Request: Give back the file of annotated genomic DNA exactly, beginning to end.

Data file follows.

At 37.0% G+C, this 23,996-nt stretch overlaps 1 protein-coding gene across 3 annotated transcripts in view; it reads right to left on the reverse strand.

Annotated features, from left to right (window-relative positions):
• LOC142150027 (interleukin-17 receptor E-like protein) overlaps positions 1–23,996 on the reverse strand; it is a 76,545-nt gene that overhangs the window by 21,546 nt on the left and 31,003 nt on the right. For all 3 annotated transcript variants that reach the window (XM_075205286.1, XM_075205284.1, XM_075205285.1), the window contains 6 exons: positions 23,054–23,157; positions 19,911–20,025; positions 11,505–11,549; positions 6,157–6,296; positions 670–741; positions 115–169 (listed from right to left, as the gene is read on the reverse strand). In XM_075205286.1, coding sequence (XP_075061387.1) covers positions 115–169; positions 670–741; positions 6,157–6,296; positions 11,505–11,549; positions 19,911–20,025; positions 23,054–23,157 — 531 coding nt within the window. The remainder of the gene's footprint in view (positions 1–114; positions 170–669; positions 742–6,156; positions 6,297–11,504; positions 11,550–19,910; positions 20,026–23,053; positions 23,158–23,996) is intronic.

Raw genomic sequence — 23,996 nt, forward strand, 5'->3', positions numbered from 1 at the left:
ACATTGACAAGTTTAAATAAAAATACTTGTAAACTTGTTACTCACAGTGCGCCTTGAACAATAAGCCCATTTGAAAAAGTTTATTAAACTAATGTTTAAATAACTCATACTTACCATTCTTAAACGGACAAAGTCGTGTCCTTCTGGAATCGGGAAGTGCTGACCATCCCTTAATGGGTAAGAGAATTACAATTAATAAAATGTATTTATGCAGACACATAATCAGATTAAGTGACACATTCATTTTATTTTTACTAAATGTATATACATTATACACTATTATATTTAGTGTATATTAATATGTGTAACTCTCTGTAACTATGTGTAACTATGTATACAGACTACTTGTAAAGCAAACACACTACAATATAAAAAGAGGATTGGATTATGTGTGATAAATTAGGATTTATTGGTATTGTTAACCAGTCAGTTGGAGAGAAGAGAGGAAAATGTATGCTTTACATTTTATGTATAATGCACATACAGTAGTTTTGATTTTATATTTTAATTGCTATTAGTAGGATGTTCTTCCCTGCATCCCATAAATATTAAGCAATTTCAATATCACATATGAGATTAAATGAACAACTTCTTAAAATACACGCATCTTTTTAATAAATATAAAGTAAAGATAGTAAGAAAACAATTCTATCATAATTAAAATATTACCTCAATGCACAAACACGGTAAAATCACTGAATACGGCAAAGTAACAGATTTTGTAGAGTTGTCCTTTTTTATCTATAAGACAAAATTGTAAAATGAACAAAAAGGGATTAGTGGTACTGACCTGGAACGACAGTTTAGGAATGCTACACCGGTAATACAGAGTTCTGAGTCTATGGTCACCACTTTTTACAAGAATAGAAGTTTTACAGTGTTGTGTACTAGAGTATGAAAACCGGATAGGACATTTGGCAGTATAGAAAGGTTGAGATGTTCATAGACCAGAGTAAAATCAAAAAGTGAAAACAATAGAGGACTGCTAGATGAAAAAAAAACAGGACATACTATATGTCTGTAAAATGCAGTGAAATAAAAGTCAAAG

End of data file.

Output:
At 37.0% G+C, this 23,996-nt stretch overlaps 1 protein-coding gene across 3 annotated transcripts in view; it reads right to left on the reverse strand.

Annotated features, from left to right (window-relative positions):
• LOC142150027 (interleukin-17 receptor E-like protein) overlaps positions 1–23,996 on the reverse strand; it is a 76,545-nt gene that overhangs the window by 21,546 nt on the left and 31,003 nt on the right. For all 3 annotated transcript variants that reach the window (XM_075205286.1, XM_075205284.1, XM_075205285.1), the window contains 6 exons: positions 23,054–23,157; positions 19,911–20,025; positions 11,505–11,549; positions 6,157–6,296; positions 670–741; positions 115–169 (listed from right to left, as the gene is read on the reverse strand). In XM_075205286.1, coding sequence (XP_075061387.1) covers positions 115–169; positions 670–741; positions 6,157–6,296; positions 11,505–11,549; positions 19,911–20,025; positions 23,054–23,157 — 531 coding nt within the window. The remainder of the gene's footprint in view (positions 1–114; positions 170–669; positions 742–6,156; positions 6,297–11,504; positions 11,550–19,910; positions 20,026–23,053; positions 23,158–23,996) is intronic.

Raw genomic sequence — 23,996 nt, forward strand, 5'->3', positions numbered from 1 at the left:
ACATTGACAAGTTTAAATAAAAATACTTGTAAACTTGTTACTCACAGTGCGCCTTGAACAATAAGCCCATTTGAAAAAGTTTATTAAACTAATGTTTAAATAACTCATACTTACCATTCTTAAACGGACAAAGTCGTGTCCTTCTGGAATCGGGAAGTGCTGACCATCCCTTAATGGGTAAGAGAATTACAATTAATAAAATGTATTTATGCAGACACATAATCAGATTAAGTGACACATTCATTTTATTTTTACTAAATGTATATACATTATACACTATTATATTTAGTGTATATTAATATGTGTAACTCTCTGTAACTATGTGTAACTATGTATACAGACTACTTGTAAAGCAAACACACTACAATATAAAAAGAGGATTGGATTATGTGTGATAAATTAGGATTTATTGGTATTGTTAACCAGTCAGTTGGAGAGAAGAGAGGAAAATGTATGCTTTACATTTTATGTATAATGCACATACAGTAGTTTTGATTTTATATTTTAATTGCTATTAGTAGGATGTTCTTCCCTGCATCCCATAAATATTAAGCAATTTCAATATCACATATGAGATTAAATGAACAACTTCTTAAAATACACGCATCTTTTTAATAAATATAAAGTAAAGATAGTAAGAAAACAATTCTATCATAATTAAAATATTACCTCAATGCACAAACACGGTAAAATCACTGAATACGGCAAAGTAACAGATTTTGTAGAGTTGTCCTTTTTTATCTATAAGACAAAATTGTAAAATGAACAAAAAGGGATTAGTGGTACTGACCTGGAACGACAGTTTAGGAATGCTACACCGGTAATACAGAGTTCTGAGTCTATGGTCACCACTTTTTACAAGAATAGAAGTTTTACAGTGTTGTGTACTAGAGTATGAAAACCGGATAGGACATTTGGCAGTATAGAAAGGTTGAGATGTTCATAGACCAGAGTAAAATCAAAAAGTGAAAACAATAGAGGACTGCTAGATGAAAAAAAAACAGGACATACTATATGTCTGTAAAATGCAGTGAAATAAAAGTCAAAG